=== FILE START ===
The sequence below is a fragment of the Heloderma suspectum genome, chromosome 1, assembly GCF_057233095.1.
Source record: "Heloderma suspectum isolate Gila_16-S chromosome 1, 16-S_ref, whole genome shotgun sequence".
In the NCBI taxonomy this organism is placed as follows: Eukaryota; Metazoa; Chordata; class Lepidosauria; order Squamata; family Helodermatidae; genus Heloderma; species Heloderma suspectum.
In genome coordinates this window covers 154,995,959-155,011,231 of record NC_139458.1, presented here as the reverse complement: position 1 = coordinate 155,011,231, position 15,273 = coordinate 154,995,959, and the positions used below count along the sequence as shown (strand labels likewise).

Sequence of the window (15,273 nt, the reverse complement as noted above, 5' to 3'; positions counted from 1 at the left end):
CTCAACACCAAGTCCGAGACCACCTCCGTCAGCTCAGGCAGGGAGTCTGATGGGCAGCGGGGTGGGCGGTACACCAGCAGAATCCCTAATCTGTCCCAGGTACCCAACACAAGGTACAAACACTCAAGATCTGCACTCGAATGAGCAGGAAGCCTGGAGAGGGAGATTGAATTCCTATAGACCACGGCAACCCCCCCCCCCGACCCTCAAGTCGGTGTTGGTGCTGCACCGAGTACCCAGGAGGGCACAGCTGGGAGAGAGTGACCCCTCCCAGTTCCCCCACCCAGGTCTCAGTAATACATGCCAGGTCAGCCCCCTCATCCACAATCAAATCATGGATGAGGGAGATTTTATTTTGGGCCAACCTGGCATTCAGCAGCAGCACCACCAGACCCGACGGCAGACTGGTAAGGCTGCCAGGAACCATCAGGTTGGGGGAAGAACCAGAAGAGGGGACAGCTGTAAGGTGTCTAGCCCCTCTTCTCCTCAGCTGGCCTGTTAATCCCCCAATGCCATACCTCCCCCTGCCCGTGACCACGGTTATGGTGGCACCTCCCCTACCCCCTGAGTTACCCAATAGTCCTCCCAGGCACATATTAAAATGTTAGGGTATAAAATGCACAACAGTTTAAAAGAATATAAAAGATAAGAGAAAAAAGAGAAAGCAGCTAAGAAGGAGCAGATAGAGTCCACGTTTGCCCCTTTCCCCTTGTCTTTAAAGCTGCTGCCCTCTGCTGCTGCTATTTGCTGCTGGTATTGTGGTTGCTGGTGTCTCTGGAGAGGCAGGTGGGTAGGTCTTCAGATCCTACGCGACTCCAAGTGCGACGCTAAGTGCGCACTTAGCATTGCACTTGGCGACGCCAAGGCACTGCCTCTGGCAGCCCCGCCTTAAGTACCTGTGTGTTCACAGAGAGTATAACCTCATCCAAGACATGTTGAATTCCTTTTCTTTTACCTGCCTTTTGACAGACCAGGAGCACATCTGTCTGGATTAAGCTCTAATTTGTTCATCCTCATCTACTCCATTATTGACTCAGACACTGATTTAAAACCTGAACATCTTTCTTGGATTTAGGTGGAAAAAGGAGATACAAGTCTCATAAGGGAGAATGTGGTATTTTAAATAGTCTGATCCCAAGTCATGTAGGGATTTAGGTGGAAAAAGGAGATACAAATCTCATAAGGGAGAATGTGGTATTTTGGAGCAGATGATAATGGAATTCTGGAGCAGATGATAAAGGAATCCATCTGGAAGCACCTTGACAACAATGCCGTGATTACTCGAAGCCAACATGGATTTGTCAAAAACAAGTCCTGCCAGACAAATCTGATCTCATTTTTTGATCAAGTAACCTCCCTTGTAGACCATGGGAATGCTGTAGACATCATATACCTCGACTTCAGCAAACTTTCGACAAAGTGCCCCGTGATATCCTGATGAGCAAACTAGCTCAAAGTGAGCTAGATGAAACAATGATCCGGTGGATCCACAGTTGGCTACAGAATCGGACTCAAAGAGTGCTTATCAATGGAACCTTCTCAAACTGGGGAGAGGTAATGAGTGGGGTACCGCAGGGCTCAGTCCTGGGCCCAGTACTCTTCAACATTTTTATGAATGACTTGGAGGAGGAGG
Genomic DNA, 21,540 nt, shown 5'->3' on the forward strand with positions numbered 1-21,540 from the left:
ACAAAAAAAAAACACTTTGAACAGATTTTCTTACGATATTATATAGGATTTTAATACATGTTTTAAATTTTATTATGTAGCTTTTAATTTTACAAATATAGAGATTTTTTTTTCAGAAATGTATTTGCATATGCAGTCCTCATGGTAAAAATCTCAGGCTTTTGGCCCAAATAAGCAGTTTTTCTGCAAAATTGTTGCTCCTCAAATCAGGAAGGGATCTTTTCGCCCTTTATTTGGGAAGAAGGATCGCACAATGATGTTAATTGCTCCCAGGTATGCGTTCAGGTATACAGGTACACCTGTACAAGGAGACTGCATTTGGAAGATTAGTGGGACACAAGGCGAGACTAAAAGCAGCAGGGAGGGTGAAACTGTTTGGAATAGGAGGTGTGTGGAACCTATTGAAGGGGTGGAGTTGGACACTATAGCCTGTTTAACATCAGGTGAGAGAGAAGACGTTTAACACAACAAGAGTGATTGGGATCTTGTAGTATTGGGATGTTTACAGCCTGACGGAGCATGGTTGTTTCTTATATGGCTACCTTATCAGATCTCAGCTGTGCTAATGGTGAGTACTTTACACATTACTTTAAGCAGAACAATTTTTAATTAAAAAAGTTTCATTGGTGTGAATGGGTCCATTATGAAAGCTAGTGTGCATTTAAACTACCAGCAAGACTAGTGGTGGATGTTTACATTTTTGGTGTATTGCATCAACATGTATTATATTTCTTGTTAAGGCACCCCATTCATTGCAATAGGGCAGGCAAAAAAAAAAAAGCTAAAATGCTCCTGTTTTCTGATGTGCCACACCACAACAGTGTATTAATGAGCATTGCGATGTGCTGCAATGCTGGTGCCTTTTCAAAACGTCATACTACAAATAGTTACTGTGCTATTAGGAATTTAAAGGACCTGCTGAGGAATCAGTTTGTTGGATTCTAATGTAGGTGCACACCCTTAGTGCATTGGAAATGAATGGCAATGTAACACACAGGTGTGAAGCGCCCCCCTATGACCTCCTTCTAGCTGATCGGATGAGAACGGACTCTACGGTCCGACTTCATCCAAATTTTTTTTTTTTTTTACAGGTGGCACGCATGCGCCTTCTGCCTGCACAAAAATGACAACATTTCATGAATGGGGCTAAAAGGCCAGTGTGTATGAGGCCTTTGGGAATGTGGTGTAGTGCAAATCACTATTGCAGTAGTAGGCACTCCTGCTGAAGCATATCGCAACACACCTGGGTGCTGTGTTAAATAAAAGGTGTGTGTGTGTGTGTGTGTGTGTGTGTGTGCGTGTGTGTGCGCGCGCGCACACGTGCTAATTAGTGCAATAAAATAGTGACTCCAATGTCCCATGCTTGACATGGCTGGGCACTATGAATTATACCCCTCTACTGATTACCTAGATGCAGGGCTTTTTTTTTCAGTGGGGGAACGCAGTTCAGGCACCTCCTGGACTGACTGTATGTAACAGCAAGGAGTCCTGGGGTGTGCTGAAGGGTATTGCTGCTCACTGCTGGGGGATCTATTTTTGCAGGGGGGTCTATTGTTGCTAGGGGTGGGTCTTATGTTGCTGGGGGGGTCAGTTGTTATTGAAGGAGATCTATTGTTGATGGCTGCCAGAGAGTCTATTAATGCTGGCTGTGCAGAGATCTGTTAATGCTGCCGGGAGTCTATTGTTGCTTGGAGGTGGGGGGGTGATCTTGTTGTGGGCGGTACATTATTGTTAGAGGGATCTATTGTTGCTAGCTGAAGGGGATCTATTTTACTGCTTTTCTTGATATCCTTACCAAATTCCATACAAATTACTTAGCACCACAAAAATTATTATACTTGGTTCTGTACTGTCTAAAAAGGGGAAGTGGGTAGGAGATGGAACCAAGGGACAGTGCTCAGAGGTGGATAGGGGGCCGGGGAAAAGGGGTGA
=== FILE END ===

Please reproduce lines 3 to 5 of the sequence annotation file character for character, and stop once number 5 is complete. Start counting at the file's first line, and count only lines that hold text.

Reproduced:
In the NCBI taxonomy this organism is placed as follows: Eukaryota; Metazoa; Chordata; class Lepidosauria; order Squamata; family Helodermatidae; genus Heloderma; species Heloderma suspectum.
In genome coordinates this window covers 154,995,959-155,011,231 of record NC_139458.1, presented here as the reverse complement: position 1 = coordinate 155,011,231, position 15,273 = coordinate 154,995,959, and the positions used below count along the sequence as shown (strand labels likewise).

Sequence of the window (15,273 nt, the reverse complement as noted above, 5' to 3'; positions counted from 1 at the left end):